Cardiorespiratory Responses to Hypoxia and Hypercapnia at Rest in Vocalists
The Japanese Journal of Physiology
It has hitherto been reported that hypoxic and hypercapnic ventilatory responses at rest are lower in the well-trained athletes, long-distance swimmers, and elite synchronized swimmers as compared to untrained subjects    . Furthermore, there are several studies concerning blunted ventilatory responses to hypoxia and hypercapnia in free divers (e.g., Igarashi  showed reduced hypercapnic ventilatory responses in the ama, people who harvest shellfish and seaweed only during harvest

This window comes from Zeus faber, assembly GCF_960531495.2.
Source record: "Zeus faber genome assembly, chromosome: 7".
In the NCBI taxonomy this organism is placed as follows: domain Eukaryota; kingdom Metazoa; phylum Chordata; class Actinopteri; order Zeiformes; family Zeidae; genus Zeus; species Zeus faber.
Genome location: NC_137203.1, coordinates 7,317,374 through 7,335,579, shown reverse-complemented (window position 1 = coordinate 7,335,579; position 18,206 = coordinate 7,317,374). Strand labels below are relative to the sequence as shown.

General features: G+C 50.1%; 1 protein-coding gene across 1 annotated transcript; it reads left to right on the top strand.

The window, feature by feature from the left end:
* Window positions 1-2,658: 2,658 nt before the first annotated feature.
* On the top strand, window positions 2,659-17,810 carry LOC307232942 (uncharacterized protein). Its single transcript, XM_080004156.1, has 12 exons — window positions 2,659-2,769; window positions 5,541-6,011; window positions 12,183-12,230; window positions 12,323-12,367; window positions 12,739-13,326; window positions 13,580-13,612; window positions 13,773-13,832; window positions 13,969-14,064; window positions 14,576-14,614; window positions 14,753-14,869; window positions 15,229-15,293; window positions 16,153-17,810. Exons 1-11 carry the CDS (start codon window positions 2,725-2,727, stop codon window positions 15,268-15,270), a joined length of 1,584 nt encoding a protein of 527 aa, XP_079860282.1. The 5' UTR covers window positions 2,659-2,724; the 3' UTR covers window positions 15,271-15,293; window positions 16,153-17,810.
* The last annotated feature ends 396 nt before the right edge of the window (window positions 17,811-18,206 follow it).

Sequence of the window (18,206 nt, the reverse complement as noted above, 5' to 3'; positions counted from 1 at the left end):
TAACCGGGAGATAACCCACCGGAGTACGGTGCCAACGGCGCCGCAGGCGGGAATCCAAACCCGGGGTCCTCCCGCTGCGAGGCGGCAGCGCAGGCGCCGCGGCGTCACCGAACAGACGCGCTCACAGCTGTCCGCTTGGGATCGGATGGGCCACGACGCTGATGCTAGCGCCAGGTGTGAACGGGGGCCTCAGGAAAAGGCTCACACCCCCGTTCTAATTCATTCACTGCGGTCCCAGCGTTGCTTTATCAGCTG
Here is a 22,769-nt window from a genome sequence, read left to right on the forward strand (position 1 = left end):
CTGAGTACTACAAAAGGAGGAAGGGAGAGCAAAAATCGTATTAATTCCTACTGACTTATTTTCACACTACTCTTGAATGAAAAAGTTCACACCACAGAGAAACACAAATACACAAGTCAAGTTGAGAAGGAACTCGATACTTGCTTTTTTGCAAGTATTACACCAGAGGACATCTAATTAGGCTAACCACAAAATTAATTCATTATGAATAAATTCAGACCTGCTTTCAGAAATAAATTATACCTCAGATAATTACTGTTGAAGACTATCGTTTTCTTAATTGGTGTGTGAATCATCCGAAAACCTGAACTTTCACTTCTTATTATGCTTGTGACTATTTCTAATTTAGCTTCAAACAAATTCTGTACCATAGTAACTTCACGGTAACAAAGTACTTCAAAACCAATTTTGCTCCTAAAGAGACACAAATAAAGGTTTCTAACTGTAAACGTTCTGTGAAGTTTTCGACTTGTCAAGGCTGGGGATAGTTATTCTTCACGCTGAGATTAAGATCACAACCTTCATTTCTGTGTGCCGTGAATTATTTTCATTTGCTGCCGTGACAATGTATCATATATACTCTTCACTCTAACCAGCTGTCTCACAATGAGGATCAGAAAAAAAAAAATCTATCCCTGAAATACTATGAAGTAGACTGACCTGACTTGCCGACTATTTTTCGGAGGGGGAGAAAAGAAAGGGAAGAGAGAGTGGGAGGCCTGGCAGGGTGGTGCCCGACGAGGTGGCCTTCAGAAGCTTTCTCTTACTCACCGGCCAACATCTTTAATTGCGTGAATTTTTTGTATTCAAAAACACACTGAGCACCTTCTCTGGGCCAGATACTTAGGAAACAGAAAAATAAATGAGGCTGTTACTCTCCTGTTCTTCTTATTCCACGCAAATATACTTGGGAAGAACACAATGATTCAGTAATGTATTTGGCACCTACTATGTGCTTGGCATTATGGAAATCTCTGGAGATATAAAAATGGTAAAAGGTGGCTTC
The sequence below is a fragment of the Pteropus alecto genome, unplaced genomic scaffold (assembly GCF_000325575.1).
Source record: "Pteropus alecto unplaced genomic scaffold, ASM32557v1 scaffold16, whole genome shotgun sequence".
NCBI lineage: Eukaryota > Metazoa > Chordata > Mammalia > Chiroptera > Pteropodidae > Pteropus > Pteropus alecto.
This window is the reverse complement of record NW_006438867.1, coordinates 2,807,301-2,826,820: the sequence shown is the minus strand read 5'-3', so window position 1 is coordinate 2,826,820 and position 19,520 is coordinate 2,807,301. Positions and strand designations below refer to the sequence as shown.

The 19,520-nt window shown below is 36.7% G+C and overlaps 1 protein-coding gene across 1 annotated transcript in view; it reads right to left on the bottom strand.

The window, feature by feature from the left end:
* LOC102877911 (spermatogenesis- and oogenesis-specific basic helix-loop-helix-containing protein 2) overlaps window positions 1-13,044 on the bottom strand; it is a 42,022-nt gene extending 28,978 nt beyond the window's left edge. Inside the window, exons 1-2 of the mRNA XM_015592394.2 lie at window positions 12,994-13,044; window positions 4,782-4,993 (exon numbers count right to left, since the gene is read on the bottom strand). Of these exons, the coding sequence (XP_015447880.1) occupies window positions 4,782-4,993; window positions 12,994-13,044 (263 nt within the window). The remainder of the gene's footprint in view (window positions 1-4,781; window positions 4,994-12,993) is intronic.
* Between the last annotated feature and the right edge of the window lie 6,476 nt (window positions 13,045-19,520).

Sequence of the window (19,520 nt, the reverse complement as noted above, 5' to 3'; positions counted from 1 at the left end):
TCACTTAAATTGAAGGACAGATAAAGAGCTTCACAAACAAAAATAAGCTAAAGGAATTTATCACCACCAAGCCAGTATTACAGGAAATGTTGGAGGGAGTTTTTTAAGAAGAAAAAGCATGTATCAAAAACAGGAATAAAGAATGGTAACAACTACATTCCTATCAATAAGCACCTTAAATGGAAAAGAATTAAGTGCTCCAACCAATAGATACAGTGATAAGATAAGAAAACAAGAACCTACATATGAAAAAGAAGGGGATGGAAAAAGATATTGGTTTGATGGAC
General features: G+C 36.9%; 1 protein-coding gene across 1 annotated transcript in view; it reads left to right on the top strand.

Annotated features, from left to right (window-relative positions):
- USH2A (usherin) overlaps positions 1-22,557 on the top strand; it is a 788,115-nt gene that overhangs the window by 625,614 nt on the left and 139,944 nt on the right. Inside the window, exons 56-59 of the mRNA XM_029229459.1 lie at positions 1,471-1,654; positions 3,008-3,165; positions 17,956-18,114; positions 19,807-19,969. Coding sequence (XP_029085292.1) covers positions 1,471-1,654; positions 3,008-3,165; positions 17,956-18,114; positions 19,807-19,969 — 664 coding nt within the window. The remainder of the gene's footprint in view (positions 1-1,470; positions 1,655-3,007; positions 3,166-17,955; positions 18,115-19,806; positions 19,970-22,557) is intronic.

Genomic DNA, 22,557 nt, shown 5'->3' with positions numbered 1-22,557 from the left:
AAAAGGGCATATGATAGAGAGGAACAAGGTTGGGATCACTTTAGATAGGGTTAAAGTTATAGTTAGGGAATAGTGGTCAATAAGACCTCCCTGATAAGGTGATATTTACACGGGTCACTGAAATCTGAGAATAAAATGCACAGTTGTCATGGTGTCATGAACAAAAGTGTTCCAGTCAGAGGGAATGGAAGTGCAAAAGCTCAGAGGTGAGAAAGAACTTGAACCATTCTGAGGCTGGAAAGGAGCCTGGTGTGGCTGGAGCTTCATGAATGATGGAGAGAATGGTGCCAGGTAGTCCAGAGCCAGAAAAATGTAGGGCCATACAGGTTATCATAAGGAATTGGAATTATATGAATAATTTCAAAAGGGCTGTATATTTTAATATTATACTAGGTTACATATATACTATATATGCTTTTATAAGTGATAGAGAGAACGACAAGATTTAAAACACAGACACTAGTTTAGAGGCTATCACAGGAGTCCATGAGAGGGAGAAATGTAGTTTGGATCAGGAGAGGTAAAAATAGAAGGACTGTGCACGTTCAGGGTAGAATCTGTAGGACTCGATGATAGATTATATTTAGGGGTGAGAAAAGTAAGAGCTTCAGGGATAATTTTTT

... sons using no special breathing apparatus). It has been confirmed by a few authors    that divers, compared to nondivers, had a blunted chemosensitivity to hypercapnia. Masuda et al. [8, 9] also indicated decreased ventilatory response to hypercapnia in the Funado, people who dive to depths of 10-20 m, and to hypoxia in the Kachido, people who dive at shallow depths of 5-10 m, respectively. On the other hand, a unique group of musicians, formal classical singers, or so-called professional vocalists, perform vigorous respiratory exercise while extending their breath and may need to be endowed with special characteristics in their control of ventilation, which allow them to perform at an elite level of Abstract: In order to clarify whether or not ventilatory and circulatory responses to hypoxia and hypercapnia at rest in male vocalists (nϭ11) are identical to those of untrained subjects (nϭ11), ventilatory responses to hypoxia (HVR) and hypercapnia (HCVR) were estimated as the slope of regression relating VI to Sa O 2 (⌬VI/⌬Sa O 2 ) or the slope factor (A) for the VI-PET O 2 curve, and as the slope of regression relating VI to PET CO 2 (⌬VI/⌬PET CO 2 ), respectively. The respiratory frequency (f ), tidal volume (V T), heart rate (HR), and blood pressure (BP) responses to hypoxia and hypercapnia were also estimated as the slope of the line calculated by linear regression related to Sa O 2 and PET CO 2 . Mean values of ⌬VI/⌬Sa O 2 and A as an index of hypoxic ventilatory response were lower in the vocalist group (0.39Ϯ0.25 l · min Ϫ1 · % Ϫ1 and 76.8Ϯ55.7 l · min Ϫ1 · torr Ϫ1 ) than that in the control group (0.56Ϯ0.46 l · min Ϫ1 · % Ϫ1 and 101.6Ϯ 85.4 l · min Ϫ1 · torr Ϫ1 ), and there was no statisti-cally significant difference. The ⌬f/⌬Sa O 2 was significantly (pϽ0.05 ) lower in the vocalist group (Ϫ0.02Ϯ0.39 breaths · min Ϫ1 · % Ϫ1 ) than that in the control group (0.43Ϯ0.65 breaths · min Ϫ1 · % Ϫ1 ). In contrast, mean values of ⌬VI/⌬PET CO 2 per body mass index were significantly (pϽ0.05) lower in the vocalist group (0.05Ϯ0.03 l · min Ϫ1 · torr Ϫ1 ) than those in the control group (0.10Ϯ0.06l · min Ϫ1 · torr Ϫ1 ). There were also significant differences in ⌬V T/⌬PET CO 2 and ⌬f/⌬PET CO 2 between the two groups (pϽ0.05). However, no significant differences in HR and BP responses to hypoxia and hypercapnia between the two groups were observed. These results suggest that the magnitude of ventilatory response, but not HR and BP, to hypoxia and hypercapnia at rest in vocalists is reduced by chronic vocal training, including breath control and elongation of phonation for long periods.